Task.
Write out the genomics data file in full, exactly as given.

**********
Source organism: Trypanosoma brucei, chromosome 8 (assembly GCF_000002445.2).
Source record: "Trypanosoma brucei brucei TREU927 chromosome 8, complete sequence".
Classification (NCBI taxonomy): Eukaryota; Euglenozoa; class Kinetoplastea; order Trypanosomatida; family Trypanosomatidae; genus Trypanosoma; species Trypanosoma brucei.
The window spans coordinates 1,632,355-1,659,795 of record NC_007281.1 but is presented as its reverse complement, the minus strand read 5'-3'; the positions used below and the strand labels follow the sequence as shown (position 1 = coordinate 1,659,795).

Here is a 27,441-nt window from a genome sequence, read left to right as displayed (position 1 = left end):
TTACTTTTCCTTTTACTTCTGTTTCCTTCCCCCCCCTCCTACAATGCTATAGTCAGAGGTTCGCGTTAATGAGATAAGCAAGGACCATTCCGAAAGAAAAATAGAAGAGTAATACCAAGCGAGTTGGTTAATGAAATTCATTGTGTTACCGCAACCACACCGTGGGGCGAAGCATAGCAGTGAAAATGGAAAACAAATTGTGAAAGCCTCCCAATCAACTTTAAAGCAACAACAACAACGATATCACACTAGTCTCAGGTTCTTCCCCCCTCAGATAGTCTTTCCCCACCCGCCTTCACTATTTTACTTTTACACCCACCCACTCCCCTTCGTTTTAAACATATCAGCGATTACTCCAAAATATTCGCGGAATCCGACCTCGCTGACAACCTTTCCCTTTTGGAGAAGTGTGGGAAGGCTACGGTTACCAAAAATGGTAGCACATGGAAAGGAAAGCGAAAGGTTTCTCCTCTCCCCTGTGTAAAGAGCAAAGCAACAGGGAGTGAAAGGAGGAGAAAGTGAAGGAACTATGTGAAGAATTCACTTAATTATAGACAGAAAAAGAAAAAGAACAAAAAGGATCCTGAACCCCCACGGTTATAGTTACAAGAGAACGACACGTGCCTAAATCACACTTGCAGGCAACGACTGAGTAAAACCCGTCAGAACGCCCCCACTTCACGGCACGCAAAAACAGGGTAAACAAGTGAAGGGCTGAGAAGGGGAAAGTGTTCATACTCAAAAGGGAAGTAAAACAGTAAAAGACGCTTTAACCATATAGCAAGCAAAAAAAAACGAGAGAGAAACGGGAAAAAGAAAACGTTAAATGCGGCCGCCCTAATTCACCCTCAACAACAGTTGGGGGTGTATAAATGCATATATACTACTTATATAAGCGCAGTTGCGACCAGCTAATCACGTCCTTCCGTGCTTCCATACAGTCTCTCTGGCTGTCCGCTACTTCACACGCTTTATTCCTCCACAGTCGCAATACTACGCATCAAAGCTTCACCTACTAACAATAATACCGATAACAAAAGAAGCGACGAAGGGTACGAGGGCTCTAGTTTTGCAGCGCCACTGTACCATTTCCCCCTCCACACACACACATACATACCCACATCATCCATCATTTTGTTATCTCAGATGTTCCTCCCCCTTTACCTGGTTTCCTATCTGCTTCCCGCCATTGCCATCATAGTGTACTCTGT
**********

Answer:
Source organism: Trypanosoma brucei, chromosome 8 (assembly GCF_000002445.2).
Source record: "Trypanosoma brucei brucei TREU927 chromosome 8, complete sequence".
Classification (NCBI taxonomy): Eukaryota; Euglenozoa; class Kinetoplastea; order Trypanosomatida; family Trypanosomatidae; genus Trypanosoma; species Trypanosoma brucei.
The window spans coordinates 1,632,355-1,659,795 of record NC_007281.1 but is presented as its reverse complement, the minus strand read 5'-3'; the positions used below and the strand labels follow the sequence as shown (position 1 = coordinate 1,659,795).

Here is a 27,441-nt window from a genome sequence, read left to right as displayed (position 1 = left end):
TTACTTTTCCTTTTACTTCTGTTTCCTTCCCCCCCCTCCTACAATGCTATAGTCAGAGGTTCGCGTTAATGAGATAAGCAAGGACCATTCCGAAAGAAAAATAGAAGAGTAATACCAAGCGAGTTGGTTAATGAAATTCATTGTGTTACCGCAACCACACCGTGGGGCGAAGCATAGCAGTGAAAATGGAAAACAAATTGTGAAAGCCTCCCAATCAACTTTAAAGCAACAACAACAACGATATCACACTAGTCTCAGGTTCTTCCCCCCTCAGATAGTCTTTCCCCACCCGCCTTCACTATTTTACTTTTACACCCACCCACTCCCCTTCGTTTTAAACATATCAGCGATTACTCCAAAATATTCGCGGAATCCGACCTCGCTGACAACCTTTCCCTTTTGGAGAAGTGTGGGAAGGCTACGGTTACCAAAAATGGTAGCACATGGAAAGGAAAGCGAAAGGTTTCTCCTCTCCCCTGTGTAAAGAGCAAAGCAACAGGGAGTGAAAGGAGGAGAAAGTGAAGGAACTATGTGAAGAATTCACTTAATTATAGACAGAAAAAGAAAAAGAACAAAAAGGATCCTGAACCCCCACGGTTATAGTTACAAGAGAACGACACGTGCCTAAATCACACTTGCAGGCAACGACTGAGTAAAACCCGTCAGAACGCCCCCACTTCACGGCACGCAAAAACAGGGTAAACAAGTGAAGGGCTGAGAAGGGGAAAGTGTTCATACTCAAAAGGGAAGTAAAACAGTAAAAGACGCTTTAACCATATAGCAAGCAAAAAAAAACGAGAGAGAAACGGGAAAAAGAAAACGTTAAATGCGGCCGCCCTAATTCACCCTCAACAACAGTTGGGGGTGTATAAATGCATATATACTACTTATATAAGCGCAGTTGCGACCAGCTAATCACGTCCTTCCGTGCTTCCATACAGTCTCTCTGGCTGTCCGCTACTTCACACGCTTTATTCCTCCACAGTCGCAATACTACGCATCAAAGCTTCACCTACTAACAATAATACCGATAACAAAAGAAGCGACGAAGGGTACGAGGGCTCTAGTTTTGCAGCGCCACTGTACCATTTCCCCCTCCACACACACACATACATACCCACATCATCCATCATTTTGTTATCTCAGATGTTCCTCCCCCTTTACCTGGTTTCCTATCTGCTTCCCGCCATTGCCATCATAGTGTACTCTGT